There are a lot of times in life when we cannot act the way we want to. That doesn’t mean we just turn off our feelings. You can have a feeling and do nothing.

What’s the point of this? To recognize, to really hone in on what this emotion feels like. We can’t understand why we act the way we do as adults if we don’t understand how we feel. Learning how to recognize our emotions is a lot easier if you have been doing it since childhood.

How to Allow Children to Feel Without Acting Out. Children can have feelings and emotions, but need to learn to manage them.

Talk About How To Get Through the Feeling

This is an action step. How do you feel better?

This actually goes hand in hand with sitting with the feeling. For example, when you sit with the feeling of anger you might feel yourself clenching your fists. Try shaking them out instead. If you are sad you can ask for a hug.

These are ways to get through the actual feeling. Your goal is to get to a place of rational thought again.

Deep breaths, hugs, walking away from the situation are all really good ways for little ones to do this.

Talk About the Ramifications of Their Actions

Once we have talked about the feeling and gotten to a calm place it is time to talk about the actual actions that took place. Review what happened. What caused the feeling and how did your child act?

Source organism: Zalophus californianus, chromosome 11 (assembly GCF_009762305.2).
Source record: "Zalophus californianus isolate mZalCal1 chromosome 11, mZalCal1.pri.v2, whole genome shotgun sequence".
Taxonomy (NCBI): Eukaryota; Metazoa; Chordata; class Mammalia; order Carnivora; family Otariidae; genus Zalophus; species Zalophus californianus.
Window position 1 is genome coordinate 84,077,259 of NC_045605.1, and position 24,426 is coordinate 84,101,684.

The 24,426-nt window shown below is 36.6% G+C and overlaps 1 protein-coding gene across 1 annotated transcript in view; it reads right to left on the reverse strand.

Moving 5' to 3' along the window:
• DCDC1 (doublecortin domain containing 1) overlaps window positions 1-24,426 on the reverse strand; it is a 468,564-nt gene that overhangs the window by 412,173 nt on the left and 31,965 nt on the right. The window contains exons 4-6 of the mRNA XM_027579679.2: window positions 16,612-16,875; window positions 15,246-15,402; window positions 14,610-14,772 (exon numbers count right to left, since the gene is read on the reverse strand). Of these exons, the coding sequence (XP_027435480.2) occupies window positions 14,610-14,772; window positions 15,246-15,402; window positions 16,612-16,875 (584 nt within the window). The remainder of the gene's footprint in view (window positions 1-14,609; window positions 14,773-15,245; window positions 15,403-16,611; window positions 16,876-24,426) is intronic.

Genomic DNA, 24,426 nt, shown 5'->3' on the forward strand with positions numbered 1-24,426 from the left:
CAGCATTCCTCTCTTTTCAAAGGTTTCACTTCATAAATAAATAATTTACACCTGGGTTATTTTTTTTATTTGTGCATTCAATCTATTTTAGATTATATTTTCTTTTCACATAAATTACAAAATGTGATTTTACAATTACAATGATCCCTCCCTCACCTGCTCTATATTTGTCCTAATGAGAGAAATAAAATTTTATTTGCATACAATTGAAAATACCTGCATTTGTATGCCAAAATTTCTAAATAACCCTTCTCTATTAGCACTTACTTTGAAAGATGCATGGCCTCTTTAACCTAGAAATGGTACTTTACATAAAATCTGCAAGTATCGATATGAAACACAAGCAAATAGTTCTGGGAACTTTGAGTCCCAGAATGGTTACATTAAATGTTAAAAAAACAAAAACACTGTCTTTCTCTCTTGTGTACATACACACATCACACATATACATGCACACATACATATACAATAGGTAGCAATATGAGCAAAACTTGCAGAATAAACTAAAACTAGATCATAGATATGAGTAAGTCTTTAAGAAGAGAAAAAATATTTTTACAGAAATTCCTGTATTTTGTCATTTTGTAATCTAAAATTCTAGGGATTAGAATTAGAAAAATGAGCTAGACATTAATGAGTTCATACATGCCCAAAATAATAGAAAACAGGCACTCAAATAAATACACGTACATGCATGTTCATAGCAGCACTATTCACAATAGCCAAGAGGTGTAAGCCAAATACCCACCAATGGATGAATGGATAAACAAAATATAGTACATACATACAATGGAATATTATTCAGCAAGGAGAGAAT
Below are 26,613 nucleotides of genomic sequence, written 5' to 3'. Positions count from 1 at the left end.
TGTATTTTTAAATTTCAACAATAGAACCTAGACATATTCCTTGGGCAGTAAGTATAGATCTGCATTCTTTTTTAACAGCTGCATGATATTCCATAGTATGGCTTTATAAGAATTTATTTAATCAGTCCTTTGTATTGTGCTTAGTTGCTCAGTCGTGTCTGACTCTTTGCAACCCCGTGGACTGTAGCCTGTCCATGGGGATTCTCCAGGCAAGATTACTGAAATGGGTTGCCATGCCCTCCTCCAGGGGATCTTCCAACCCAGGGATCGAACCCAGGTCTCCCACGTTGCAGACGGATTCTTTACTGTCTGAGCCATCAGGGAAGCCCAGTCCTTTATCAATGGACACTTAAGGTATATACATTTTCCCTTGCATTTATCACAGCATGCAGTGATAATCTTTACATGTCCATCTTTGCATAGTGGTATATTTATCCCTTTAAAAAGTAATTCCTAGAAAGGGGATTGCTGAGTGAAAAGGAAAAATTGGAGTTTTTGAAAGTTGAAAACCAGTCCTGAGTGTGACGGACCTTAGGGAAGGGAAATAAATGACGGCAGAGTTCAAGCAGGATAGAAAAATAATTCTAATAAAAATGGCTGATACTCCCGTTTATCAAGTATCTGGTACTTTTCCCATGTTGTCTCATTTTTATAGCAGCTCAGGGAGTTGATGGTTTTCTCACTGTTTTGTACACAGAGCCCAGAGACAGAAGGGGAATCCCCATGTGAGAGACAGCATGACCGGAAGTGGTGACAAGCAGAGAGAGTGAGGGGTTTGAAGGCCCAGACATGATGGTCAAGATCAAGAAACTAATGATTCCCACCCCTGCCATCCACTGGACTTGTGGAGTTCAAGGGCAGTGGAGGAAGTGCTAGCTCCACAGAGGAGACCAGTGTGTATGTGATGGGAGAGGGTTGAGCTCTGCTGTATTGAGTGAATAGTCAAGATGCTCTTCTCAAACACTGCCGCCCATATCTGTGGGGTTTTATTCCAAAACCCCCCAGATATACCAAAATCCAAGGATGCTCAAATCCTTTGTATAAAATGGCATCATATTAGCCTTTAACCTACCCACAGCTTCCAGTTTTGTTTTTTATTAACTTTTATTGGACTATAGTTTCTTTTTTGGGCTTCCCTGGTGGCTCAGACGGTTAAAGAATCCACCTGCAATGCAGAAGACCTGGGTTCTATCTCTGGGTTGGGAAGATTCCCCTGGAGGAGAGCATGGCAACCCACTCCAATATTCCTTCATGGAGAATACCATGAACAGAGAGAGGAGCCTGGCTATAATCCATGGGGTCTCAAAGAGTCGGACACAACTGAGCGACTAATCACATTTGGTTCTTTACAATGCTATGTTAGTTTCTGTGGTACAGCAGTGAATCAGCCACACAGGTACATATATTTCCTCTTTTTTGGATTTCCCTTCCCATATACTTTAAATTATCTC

This is a good time to think about how other people feel when we act out. Does your child like being hit or yelled at? Do they think that means they shouldn’t hit or yell at others? This sort of questioning helps kids build empathy.

This is also the time that we discuss consequences. I want to point out that the consequences are a result of the actions, not the feelings. I don’t think it’s fair to punish someone for feeling sad or angry. I do think it is fair to punish my child for having a tantrum.

Create a Safe Space for Feelings

While I don’t want my kids having tantrums and acting out any time they have a big feeling, realistically that is tough. As an adult I sometimes need to take myself out of a situation to calm down. So it is helpful to create a safe space for your child to express their feelings.